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Harpers Ferry students get marathon lesson in science

U.S. Fish and Wildlife's National Conservation Training Center offers close-up examination of nature

U.S. Fish and Wildlife's National Conservation Training Center offers close-up examination of nature

May 22, 2008|By DAVE McMILLION

SHEPHERDSTOWN, W.Va. -- Check out this science classroom.

Students from Harpers Ferry (W.Va.) Middle School were at the U.S. Fish and Wildlife's National Conservation Training Center (NCTC) Wednesday for a close-up examination of the environment, including how birds are attracted to ponds to feed on insects.

As students leaned over a table near the edge of a pond at the center, swallows swooped over the students in their search for food.

"It doesn't get any better than that," instructor Sandy Burk said.

The students gathered at the center along Shepherd Grade Road north of Shepherdstown were participating in the Jefferson County Science Olympiad, an annual program offered by the center and Jefferson County Schools.


The Olympiad was started in the early 1980s by a Shepherdstown teacher who believed it was important for Jefferson County Schools students to have hands-on experiences in science education, said Carole Anne Boyer, a sixth-grade teacher at Charles Town (W.Va.) Middle School.

The event has grown into an event that stretches over the most part of a week at the NCTC, a 500-acre facility used to train researchers from the U.S. Fish and Wildlife Service and other agencies.

The facility includes museum collections regarding the country's environmental movements, and the grounds are a favorite place to see Jefferson County wildlife, such as nesting bald eagles.

At the Olympiad, students move among stations, where they learn from a master gardener about attracting butterflies, the evolution of trees, bird migration and aquatic life.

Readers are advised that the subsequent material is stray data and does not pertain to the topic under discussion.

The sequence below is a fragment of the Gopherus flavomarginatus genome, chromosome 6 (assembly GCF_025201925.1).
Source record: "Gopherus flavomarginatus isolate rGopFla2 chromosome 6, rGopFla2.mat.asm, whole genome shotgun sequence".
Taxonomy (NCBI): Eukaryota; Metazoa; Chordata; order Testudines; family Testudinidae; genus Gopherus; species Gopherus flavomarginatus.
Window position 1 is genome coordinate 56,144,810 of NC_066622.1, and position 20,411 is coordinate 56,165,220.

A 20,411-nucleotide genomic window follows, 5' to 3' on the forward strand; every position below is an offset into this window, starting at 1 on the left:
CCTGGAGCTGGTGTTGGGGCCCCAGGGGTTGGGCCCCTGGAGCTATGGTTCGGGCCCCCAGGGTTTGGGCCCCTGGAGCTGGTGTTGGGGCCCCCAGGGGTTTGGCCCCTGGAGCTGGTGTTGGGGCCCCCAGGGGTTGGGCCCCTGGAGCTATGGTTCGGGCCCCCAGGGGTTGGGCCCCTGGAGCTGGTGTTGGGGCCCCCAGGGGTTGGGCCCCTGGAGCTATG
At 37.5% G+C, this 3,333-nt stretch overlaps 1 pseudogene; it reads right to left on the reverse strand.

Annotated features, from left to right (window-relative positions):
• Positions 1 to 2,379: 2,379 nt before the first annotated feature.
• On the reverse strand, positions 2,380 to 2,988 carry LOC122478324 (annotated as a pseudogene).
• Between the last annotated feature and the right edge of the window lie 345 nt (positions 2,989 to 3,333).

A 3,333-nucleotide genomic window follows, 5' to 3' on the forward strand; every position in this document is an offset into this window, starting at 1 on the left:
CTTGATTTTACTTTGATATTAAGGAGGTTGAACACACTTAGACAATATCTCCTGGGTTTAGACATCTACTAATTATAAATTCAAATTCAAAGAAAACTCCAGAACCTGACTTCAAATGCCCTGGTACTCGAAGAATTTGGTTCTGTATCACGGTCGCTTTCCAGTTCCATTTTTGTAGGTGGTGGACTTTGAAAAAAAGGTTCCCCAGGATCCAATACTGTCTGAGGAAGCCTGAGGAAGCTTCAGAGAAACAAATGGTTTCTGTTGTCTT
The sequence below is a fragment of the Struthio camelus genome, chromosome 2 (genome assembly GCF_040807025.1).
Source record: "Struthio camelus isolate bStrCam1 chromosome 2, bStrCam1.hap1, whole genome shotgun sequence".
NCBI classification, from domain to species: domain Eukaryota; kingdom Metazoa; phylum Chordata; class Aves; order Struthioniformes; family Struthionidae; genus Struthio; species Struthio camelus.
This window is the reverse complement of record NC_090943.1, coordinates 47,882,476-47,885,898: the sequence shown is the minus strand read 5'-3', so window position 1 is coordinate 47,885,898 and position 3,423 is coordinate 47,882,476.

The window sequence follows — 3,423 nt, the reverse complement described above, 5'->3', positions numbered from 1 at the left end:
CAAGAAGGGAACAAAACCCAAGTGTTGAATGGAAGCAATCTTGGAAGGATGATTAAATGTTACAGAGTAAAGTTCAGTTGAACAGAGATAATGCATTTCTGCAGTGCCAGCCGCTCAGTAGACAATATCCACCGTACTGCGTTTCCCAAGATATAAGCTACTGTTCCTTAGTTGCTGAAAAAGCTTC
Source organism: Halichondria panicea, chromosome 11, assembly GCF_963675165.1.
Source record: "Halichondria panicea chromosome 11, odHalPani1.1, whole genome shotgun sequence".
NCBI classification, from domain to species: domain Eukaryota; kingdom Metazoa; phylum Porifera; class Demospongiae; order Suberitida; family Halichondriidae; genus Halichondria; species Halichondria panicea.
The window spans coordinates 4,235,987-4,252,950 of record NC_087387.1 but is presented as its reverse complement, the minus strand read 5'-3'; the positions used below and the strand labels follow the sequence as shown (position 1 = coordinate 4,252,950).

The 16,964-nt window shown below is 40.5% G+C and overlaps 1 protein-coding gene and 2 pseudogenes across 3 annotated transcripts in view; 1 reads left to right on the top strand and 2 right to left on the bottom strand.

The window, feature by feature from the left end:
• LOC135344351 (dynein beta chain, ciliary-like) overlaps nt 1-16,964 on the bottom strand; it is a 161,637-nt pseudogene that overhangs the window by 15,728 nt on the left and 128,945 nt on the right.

At Burk's station, students examined crayfish, dragonfly larvae and other organisms that came from the pond. They learned how the cycle of life works, such as how the dragonfly larvae feed on mosquito larvae and how bluebirds and swallows constantly circle the pond feeding on insects such as midges, a class of very small flies.

Burk said the students were able to examine a rare moment in nature Wednesday because the stage that the dragonfly larvae were in only lasts for a few hours before they shed their skin.

Harpers Ferry Middle School student Mitchelle Mayfield let one of the dragonfly larvae crawl around on her hand for a few moments.

Mitchelle said her experience at Burk's station was "the most exciting stuff" of the day.

"Besides the cow eyeball," Mitchelle said. "That was gross."

Students dissected cow eyeballs at one of the stations.

The Olympiad is open to all of the county's sixth-graders, and this week's installment runs through Friday. About 500 students participated this week, and an estimated 4,000 students have gone through the program since it started, organizers said.

The Olympiad is part of the school district's science curriculum, and the NCTC offers equipment to help run the stations, organizers said.

"This has been the most perfect place," Boyer said.

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